The Day – Good for the kids, good for the economy
At last week’s General Assembly, proposals were offered for a once-in-a-generation opportunity to comprehensively address two issues that concern Connecticut: the state routinely lags behind others in creating jobs and economic growth rates and, despite its excellent learning institutions and high overall student performance, still suffers from an intractable K-12 learning gap.
If enacted in terms similar to those emerging from committees, the bills could transform children’s overall school experience and simultaneously meet the state’s immediate and future needs for more skilled and educated workers.
It won’t come cheap, but instead of the two-year budget band-aids that have done little to touch the two issues, the legislature is being asked to support long-term early childhood and pre-kindergarten programs that have been proven to they improve the preparation of children for kindergarten and the next 12 years of their studies.
Being ready for kindergarten is the best thing that can happen to a ninth grader. Knowing that your young child is not only safe and satisfied, but also that learning helps parents earn a living.
Lawmakers will have to weigh up to $700 million in funding requests for measures that could have secured federal funds under the Biden administration’s Build Back Better plan to fix “human infrastructure.” This legislation has taken a back seat, but combined with pandemic-forced remote and hybrid learning experiences, educators and families are increasingly convinced that early education gives children the best chance of succeeding in school. school. The long-term goal is the same as it always has been: higher graduation rates and preparing young adults for post-secondary or college education.
Until now, state budget deficits and lack of reserve funds have prevented investment in early childhood and kindergarten programs at the levels needed. With the rainy day fund overflowing and the boost already received from federal funds from ARPA, large-scale investment is now feasible if the will is there.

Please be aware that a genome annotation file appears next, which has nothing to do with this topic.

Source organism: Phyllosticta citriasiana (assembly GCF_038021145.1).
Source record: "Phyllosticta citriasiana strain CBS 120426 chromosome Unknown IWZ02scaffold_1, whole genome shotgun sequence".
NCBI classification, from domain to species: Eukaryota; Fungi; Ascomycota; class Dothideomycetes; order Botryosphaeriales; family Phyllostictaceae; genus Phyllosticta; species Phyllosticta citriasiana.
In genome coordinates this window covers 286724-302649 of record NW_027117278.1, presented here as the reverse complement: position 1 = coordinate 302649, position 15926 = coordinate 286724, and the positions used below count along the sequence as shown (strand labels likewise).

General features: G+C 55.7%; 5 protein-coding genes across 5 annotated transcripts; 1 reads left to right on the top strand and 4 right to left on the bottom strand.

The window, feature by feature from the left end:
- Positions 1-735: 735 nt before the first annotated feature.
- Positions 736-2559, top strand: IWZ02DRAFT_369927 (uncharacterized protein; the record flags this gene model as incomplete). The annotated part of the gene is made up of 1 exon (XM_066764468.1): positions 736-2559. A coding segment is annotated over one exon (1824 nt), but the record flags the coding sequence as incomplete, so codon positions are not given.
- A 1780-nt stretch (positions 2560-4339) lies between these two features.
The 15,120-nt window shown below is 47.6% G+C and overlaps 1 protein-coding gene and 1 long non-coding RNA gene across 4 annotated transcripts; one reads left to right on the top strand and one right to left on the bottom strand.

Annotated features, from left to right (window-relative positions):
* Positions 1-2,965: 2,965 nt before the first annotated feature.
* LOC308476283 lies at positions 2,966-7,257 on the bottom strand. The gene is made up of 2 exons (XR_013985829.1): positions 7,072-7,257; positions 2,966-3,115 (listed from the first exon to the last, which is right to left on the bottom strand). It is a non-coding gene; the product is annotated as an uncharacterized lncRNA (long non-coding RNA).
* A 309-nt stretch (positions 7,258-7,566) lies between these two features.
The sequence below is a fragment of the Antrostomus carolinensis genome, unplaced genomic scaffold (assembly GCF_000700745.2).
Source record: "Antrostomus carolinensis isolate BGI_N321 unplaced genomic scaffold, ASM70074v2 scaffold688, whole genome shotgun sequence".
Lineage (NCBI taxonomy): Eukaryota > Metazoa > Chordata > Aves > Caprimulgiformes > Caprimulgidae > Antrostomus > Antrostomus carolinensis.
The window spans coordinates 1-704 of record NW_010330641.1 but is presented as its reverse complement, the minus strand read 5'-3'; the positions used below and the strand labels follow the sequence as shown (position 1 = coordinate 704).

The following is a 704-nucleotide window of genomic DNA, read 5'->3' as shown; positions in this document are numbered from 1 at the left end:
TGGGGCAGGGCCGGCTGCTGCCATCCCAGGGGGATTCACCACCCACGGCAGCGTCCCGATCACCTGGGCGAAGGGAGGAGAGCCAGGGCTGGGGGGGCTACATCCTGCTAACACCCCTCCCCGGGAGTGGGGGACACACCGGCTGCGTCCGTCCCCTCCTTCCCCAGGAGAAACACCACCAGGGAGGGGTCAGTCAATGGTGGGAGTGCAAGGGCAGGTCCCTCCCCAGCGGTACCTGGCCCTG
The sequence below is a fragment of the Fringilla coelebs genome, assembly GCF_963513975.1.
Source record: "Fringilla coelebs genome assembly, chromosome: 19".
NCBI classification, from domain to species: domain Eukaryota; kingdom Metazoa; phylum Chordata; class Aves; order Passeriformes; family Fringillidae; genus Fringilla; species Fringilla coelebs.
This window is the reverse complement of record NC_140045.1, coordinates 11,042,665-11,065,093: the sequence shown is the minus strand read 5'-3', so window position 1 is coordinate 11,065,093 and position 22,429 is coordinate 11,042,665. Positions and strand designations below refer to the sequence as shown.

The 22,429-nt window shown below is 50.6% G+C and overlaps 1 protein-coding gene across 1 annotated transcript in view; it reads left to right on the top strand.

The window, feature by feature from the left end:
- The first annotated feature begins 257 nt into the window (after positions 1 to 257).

Specifically, the bills from both state houses would fund significantly more places for children and improve salaries and tuition assistance for early childhood teachers — who typically work for nonprofits. , are not unionized and are paid much less than public school teachers. More child care programs would be accredited. The proposals would make not just working parents, but those studying or training for a job eligible for childcare support. Behavioral problems in children would be better monitored as a health problem and more quickly treated.
The problems of poverty and racial inequality, voter apathy and disgruntled citizens, and taxpayer frustration at throwing money at issues with little result are inherent in reforms. The failure to match good jobs begging with Connecticut’s young adults unprepared for them affects everyone who lives here or gives up and leaves. The cycle breeds resignation and even despair.
Advocates, including the CEOs of child care programs in this region — TVCCA, Riverfront Children’s Center and Child and Family Agency of Southeastern CT — say a key need is to create more teaching jobs and to reverse the decline in the number of students specializing in early childhood education because they will be poorly paid. With the rise in the state minimum wage, teachers of infants, toddlers, and preschoolers no longer earn much more than the minimum, but often carry bills and loans from an associate or teacher. ‘a Bachelor’s degree.
Throughout the pandemic, the three local programs have remained open, providing on-call services to doctors, nurses and other essential workers. Program staff – many of whom were young parents themselves – thus became essential to the work of health professionals. Even though the emergency has subsided, preschool and early childhood teachers remain essential for parents to work.
At Riverfront in Groton, parents pay tuition on a sliding scale, with the full weekly cost for an infant or toddler at $290 and for a preschooler at $185. Fees do not cover costs. The three local programs combined currently must raise more than $1 million in donations to support annual operations. Across the state, providers are asking for an increase in the state’s annual payment from $9,000 per child to $14,500.
Something must be done if Connecticut’s economy, education system, income and employment in 2030 are going to be better than they are today. There are good reasons to bet that this investment is that “something”.
Day’s editorial board meets regularly with political, business and community leaders and meets weekly to formulate editorial views. It is made up of President and Publisher Tim Dwyer, Editor-in-Chief Izaskun E. Larrañeta, Editor Erica Moser, and the retired Associate Editor. Lisa McGinley. However, only the publisher and editor of the editorial page are responsible for the development of editorial notices. The board operates independently of Day’s newsroom.